Tomorrow morning my Daughter, Maisie, and somewhere around 20 other Daughters will climb onto a bus for a drive to Detroit, Michigan.
She is a member of the Convent of the Visitation School “The Robettes, Team 2177” and they are going to the national robot competition to join over 400 other teams to compete for national honors.
Sponsored by FIRST ((For Inspiration and Recognition of Science and Technology) the national robotics competition is one part of its mission to “… inspire young people to be science and technology leaders and innovators, by engaging them in exciting Mentor-based programs that build science, engineering, and technology skills, that inspire innovation, and that foster well-rounded life capabilities including self-confidence, communication, and leadership.”
Attending a robotics competition is like going to a sporting event. The competition is fierce. The determination is real. The sense of purpose is clear.
The Visitation Team is an all-girl school and The Robettes are attending this year’s national competition because of their achievement in receiving the North Star Regional Chairman’s Award,
My Daughter, like all of the young women on The Robettes, is a hard worker. She embraces the entirety of the robotics competition from the very beginning of the process to the culmination of their national tournament participation over the next several days in Detroit.
If you want to the see the future of the United States and the world, just spend a few hours following The Robettes.
Remarkable young women who are working and learning together and care little for the notion that science and technology isn’t a traditional field for their women.
They are erasing gender lines every minute of every day and making it clear that girls and boys are only limited in their possibility by the false boundaries we place on them.
I write this at my kitchen table after having spent a weekend with another exceptional person in my life, my son, Owen. I, along with several other Moms and Dads and adult volunteers, had the privilege to lead dozens of U.S. Naval Sea Cadets during their April Drill Weekend at the Minnesota Army National Guard Arden Hills Army Training Site.
The NSCC Twin Cities Squadron is made up of young men and women from all over the Midwest. Some come from as far as Sioux Falls, South Dakota, or as close as 15 minutes away, to participate in this program that began in 1962.
Its mission today is to “further the image of our maritime services by adhering to a standardized training program designed to:
- Develop an interest and ability in seamanship and seagoing skills
- Instill virtues of good citizenship and strong moral principles in each cadet
- Demonstrate the value of an alcohol-free, drug-free and gang-free lifestyle
- Expose cadets to the prestige of public service and a variety of career paths through hands-on training with our nation’s armed services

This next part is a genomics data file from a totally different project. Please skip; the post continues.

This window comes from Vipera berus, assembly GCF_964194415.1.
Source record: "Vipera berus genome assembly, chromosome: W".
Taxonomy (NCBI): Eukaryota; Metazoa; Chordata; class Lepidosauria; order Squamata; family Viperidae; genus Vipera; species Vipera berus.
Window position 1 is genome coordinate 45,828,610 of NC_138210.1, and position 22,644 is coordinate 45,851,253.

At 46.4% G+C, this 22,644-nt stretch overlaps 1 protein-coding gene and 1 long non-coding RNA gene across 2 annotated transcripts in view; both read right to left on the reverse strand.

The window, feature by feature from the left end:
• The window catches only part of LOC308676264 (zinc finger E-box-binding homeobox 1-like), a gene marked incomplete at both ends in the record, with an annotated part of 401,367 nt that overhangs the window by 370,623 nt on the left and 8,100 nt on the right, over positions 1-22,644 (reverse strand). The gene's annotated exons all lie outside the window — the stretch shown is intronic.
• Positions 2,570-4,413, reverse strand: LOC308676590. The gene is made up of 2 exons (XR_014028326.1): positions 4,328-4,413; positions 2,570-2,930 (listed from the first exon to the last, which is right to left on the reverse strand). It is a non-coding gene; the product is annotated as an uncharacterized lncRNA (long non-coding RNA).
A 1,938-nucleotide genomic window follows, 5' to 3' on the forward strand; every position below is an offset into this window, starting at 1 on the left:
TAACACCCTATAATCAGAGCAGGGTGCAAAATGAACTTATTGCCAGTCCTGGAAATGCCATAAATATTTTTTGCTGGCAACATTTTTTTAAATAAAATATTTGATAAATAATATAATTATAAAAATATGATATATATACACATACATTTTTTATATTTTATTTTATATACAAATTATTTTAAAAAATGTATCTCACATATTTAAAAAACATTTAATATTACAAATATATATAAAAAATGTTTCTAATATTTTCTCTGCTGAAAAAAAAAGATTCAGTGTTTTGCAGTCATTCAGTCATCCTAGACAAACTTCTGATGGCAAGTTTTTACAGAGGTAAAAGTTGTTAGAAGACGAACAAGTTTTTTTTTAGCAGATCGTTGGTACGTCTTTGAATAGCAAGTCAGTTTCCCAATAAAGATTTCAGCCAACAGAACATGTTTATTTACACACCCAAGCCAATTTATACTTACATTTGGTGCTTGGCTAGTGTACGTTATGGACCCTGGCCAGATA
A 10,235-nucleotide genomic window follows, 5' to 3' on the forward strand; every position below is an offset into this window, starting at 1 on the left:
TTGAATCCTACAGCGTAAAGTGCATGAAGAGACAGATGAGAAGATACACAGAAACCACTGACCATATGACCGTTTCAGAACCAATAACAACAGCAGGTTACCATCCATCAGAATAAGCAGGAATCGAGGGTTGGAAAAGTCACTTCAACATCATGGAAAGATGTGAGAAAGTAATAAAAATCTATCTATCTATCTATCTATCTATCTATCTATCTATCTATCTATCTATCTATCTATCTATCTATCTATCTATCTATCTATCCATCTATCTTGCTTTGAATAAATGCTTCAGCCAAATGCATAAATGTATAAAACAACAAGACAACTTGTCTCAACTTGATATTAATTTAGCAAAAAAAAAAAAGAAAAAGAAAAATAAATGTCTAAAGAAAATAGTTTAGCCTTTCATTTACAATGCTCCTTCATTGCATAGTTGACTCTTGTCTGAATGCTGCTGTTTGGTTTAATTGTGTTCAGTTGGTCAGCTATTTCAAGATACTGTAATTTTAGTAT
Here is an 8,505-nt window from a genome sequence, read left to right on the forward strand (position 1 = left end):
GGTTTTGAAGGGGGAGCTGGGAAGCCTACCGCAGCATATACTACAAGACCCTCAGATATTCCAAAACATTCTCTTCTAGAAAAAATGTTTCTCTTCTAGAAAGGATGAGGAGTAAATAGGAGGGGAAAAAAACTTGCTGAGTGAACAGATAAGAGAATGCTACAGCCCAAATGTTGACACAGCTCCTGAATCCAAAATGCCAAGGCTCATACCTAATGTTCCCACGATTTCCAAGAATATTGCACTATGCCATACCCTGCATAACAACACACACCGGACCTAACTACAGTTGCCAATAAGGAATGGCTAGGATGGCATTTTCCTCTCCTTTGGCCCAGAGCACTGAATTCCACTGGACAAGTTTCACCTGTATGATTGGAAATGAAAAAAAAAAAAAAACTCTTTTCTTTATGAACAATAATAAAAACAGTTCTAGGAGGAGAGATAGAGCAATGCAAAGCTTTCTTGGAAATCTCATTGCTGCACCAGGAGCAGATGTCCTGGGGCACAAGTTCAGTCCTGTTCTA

I am always struck by my time with the Sea Cadets during drill weekends. I always learn something new about myself, but also about the unlimited potential of young men and women to make the world a better place.
Despite booming faces, and for many of the young men and women Sea Cadets a significant amount of responsibility placed on their shoulder, they are still kids.
Kids who have the same hopes and dreams of kids of previous generations.
They want to work hard. Achieve something. Make a difference. Matter in someone’s life.
Succeed in their life.
Both The Robettes and The NSCC Twin Cities Squadron Sea Cadets give a platform of possibility to young men and women.
The participants are all given the tools to forge a path of their own and adults, while standing by in the background to help guide, support and encourage try to remain largely in the background.
My goal in this blog post isn’t to market or promote either program, but to promote the young men and women who participate in them.
They are all remarkable. They all make a difference in the world. They will each have the opportunity to do amazing things.
Along their path in life they will be confront many of the same obstacles that young men and women before them have faced.
Too often those obstacles come from the adults in and out of the room.
What we say and write to and about the young men and women who come to participate in these programs, or any program, or just life itself, carries tremendous weight and influence.
What we say and write can either lift them up or crush them.
How we serve young people, and support them, allowing them the ability to succeed and the chance to fail, will play a role in their life now and long after they have gone on into their adult life.
I have watched my Daughter and The Robettes at their competitions and they are fierce, competitive, proud and kind to one another and their competitors.
I have watched my Son and the Twin Cities Squadron Sea Cadets and they are fierce, competitive, proud and kind to one another and their fellow Sea Cadets.
Not all the time. But most of the time.
Just like kids are in life.
Like kids are meant to be in life.
Like every kid from every generation since the beginning of time.
The challenge for the kids in The Robettes, or the Twin Cities Squadron Sea Cadets isn’t for them to remember that they are kids.
It is for the adults in their lives to remember that.
And, to remember that in each of these programs what we say to them, what we write about them and what we do in support of them can either contribute positively or negatively to their future life as an adult.